Along the base contour of inner skirt portion 4 a series of indents 7 are provided as obtained by pressing process, which during cap fitting on the bottle are coupled under a lip 8 of cup 6. Once fitted, said cap 2 cannot be removed because of the indents preventing said inner skirt portion 4 from being extracted. To extract the latter and thereby to gain access to bottle dispensing button 9, it is provided herein to interrupt the continuity of inner skirt portion 4 at a location of its perimeter. This having been done, the intrinsic elasticity of the plastic material, of which the cap is made, allows by a slight stress to deform the gripping locations and accordingly to extract the cap.
According to the invention, the continuity of inner skirt portion 4 is interrupted by breakage of a purposedly preset portion thereof, caused by an external force. To this end, said inner skirt portion 4 has a longitudinal slit 10 provided with a bridge-like element 11 establishing the skirt portion continuity. This bridge-like element is designed so that a force of a few kilograms will suffice for breakage thereof. Still in pressing process of the cap, a tab 12 is formed on said outer skirt portion 3, which tab 12 is fast with the cap only at its top end 13. The bottom end of said tab has a thin lap 14, still provided in cap pressing process, joining it to said outer skirt portion 3.
A rib 15 connects said tab 12 with bridge-like element 11 on inner skirt portion 4. As it will be seen from the accompanying drawing, this rib 15 includes a projection at contact location 16 with said inner skirt portion 4.
Assuming that cap 2 is mounted on bottle 1, security removal operation is as follows.
With his fingers, a user exerts a pressure on tab 12 in the direction of the arrows in FIGS. 2 and 5. The centreward bending of tab 12 causes the simultaneous breakage of the material joints at locations 11 and 14. FIGS. 2 and 5 show the cap just following the breakage of bridge-like element 11 and accordingly after the continuity of said inner skirt portion 4 has been interrupted.
As apparent, breakage of lap 14 is an evidence that at least a tampering has been attempted, whereas breakage of bridge-like element 11 is for interrupting the circumference continuity and allowing deformation of said inner skirt-portion 4.
Although only one embodiment of the invention has been described, those skilled in the art will now readily devise many changes and modifications, which however are all to be intended as within the scope of the invention.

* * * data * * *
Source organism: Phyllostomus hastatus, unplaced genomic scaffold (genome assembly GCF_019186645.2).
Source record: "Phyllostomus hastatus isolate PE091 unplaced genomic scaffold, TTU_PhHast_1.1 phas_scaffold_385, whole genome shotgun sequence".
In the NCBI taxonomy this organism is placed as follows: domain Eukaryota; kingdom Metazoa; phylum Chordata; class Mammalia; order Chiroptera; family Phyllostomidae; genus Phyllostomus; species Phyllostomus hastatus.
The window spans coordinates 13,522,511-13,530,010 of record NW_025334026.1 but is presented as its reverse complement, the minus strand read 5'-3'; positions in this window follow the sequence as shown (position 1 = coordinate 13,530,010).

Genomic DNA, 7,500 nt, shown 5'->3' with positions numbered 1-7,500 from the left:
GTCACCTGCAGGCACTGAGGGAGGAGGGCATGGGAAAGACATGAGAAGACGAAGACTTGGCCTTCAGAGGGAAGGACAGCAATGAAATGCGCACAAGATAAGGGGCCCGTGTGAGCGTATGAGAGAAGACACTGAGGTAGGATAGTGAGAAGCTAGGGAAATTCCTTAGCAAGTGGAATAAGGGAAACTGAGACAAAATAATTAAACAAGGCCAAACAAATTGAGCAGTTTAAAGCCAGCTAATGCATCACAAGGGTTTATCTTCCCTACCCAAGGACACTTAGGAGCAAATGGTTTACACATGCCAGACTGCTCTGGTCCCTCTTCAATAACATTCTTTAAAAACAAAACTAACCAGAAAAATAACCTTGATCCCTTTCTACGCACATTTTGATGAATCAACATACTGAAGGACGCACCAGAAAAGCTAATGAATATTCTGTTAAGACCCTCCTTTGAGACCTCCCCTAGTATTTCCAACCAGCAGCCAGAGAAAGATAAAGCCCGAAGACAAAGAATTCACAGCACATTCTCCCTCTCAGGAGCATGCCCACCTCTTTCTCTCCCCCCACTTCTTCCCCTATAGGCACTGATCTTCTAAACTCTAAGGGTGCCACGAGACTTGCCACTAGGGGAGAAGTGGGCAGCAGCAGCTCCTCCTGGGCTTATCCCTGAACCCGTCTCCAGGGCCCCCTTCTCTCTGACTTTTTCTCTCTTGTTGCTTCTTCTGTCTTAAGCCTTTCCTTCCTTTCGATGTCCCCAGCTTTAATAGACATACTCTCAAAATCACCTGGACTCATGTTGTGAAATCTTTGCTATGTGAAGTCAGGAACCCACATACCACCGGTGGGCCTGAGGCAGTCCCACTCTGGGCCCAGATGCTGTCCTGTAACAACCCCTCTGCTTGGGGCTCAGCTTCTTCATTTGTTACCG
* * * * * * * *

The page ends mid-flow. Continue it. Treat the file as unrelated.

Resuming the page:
|Cited Patent||Filing date||Publication date||Applicant||Title|
|US3236421 *||Aug 4, 1964||Feb 22, 1966||Richardson Merrell Inc||One-piece aerosol dispensing cap|
|US3964634 *||Sep 2, 1975||Jun 22, 1976||Knight Engineering And Molding Co.||Child resistant safety cap|
|Citing Patent||Filing date||Publication date||Applicant||Title|
|US4982882 *||Dec 23, 1988||Jan 8, 1991||L'oreal||Cap for dispensing a fluid or viscous product, and container equipped with such a cap|
|US5176279 *||Aug 15, 1990||Jan 5, 1993||Australian Stamping Foils Pty. Ltd.||Container cap|
|US6292610 *||Nov 2, 1999||Sep 18, 2001||Equitech Int'l Corporation||Fiber optic probe and coupler assembly|
|US6769563||Oct 30, 2002||Aug 3, 2004||L.L. Culmat, L.P.||Molded aerosol can cap|
|US7530470 *||Nov 4, 2005||May 12, 2009||Houser Kent A||Child resistant aerosol can cover|
|US7784633 *||Apr 23, 2007||Aug 31, 2010||Ropak Corporation||Container and lid and related method|
|US20080067182 *||Sep 18, 2006||Mar 20, 2008||L. L. Culmat, L.P.||Aerosol container cap|
|US20080257886 *||Apr 23, 2007||Oct 23, 2008||Frano Luburic||Container and lid and related method|
|US20100181323 *||Jan 20, 2009||Jul 22, 2010||Anchor Packaging, Inc.||Food container having improved tamper evident features|
|WO2008133609A1 *||Apr 24, 2007||Nov 6, 2008||Ropak Corporation||Container and lid and related method|
|U.S. Classification||220/266, 220/915, 220/784, 222/182, 220/281|
|Cooperative Classification||Y10S220/915, B65D83/40|